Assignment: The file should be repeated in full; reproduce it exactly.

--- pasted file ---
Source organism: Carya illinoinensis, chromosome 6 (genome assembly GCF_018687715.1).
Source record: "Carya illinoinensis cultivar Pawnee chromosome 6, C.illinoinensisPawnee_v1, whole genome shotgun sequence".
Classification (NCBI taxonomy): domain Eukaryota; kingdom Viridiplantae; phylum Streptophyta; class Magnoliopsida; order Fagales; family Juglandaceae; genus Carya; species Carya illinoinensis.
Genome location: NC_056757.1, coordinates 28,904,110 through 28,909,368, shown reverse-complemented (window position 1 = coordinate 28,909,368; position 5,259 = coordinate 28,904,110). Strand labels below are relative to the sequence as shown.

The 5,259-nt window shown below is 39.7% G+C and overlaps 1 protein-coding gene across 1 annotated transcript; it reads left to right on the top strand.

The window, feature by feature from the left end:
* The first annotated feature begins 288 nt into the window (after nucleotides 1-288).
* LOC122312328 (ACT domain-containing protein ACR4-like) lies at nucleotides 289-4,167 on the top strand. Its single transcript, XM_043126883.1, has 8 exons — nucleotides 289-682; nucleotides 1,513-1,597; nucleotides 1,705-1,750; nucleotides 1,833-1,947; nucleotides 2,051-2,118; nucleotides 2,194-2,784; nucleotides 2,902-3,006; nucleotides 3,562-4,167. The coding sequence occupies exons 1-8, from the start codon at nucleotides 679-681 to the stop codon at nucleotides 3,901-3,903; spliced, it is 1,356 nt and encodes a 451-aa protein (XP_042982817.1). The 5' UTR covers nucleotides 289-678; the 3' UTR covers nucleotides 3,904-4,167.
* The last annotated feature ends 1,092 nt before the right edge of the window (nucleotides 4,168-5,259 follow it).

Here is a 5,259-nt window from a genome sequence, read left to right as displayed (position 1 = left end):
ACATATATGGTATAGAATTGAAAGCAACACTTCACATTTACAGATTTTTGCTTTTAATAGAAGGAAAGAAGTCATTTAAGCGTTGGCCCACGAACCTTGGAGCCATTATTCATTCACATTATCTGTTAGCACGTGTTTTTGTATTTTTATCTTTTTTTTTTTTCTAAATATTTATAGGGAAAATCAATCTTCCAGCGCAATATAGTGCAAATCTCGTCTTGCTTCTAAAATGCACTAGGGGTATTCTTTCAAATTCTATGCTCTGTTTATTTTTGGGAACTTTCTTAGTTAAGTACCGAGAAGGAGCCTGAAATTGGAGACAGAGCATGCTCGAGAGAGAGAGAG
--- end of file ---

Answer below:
Source organism: Carya illinoinensis, chromosome 6 (genome assembly GCF_018687715.1).
Source record: "Carya illinoinensis cultivar Pawnee chromosome 6, C.illinoinensisPawnee_v1, whole genome shotgun sequence".
Classification (NCBI taxonomy): domain Eukaryota; kingdom Viridiplantae; phylum Streptophyta; class Magnoliopsida; order Fagales; family Juglandaceae; genus Carya; species Carya illinoinensis.
Genome location: NC_056757.1, coordinates 28,904,110 through 28,909,368, shown reverse-complemented (window position 1 = coordinate 28,909,368; position 5,259 = coordinate 28,904,110). Strand labels below are relative to the sequence as shown.

The 5,259-nt window shown below is 39.7% G+C and overlaps 1 protein-coding gene across 1 annotated transcript; it reads left to right on the top strand.

The window, feature by feature from the left end:
* The first annotated feature begins 288 nt into the window (after nucleotides 1-288).
* LOC122312328 (ACT domain-containing protein ACR4-like) lies at nucleotides 289-4,167 on the top strand. Its single transcript, XM_043126883.1, has 8 exons — nucleotides 289-682; nucleotides 1,513-1,597; nucleotides 1,705-1,750; nucleotides 1,833-1,947; nucleotides 2,051-2,118; nucleotides 2,194-2,784; nucleotides 2,902-3,006; nucleotides 3,562-4,167. The coding sequence occupies exons 1-8, from the start codon at nucleotides 679-681 to the stop codon at nucleotides 3,901-3,903; spliced, it is 1,356 nt and encodes a 451-aa protein (XP_042982817.1). The 5' UTR covers nucleotides 289-678; the 3' UTR covers nucleotides 3,904-4,167.
* The last annotated feature ends 1,092 nt before the right edge of the window (nucleotides 4,168-5,259 follow it).

Here is a 5,259-nt window from a genome sequence, read left to right as displayed (position 1 = left end):
ACATATATGGTATAGAATTGAAAGCAACACTTCACATTTACAGATTTTTGCTTTTAATAGAAGGAAAGAAGTCATTTAAGCGTTGGCCCACGAACCTTGGAGCCATTATTCATTCACATTATCTGTTAGCACGTGTTTTTGTATTTTTATCTTTTTTTTTTTTCTAAATATTTATAGGGAAAATCAATCTTCCAGCGCAATATAGTGCAAATCTCGTCTTGCTTCTAAAATGCACTAGGGGTATTCTTTCAAATTCTATGCTCTGTTTATTTTTGGGAACTTTCTTAGTTAAGTACCGAGAAGGAGCCTGAAATTGGAGACAGAGCATGCTCGAGAGAGAGAGAG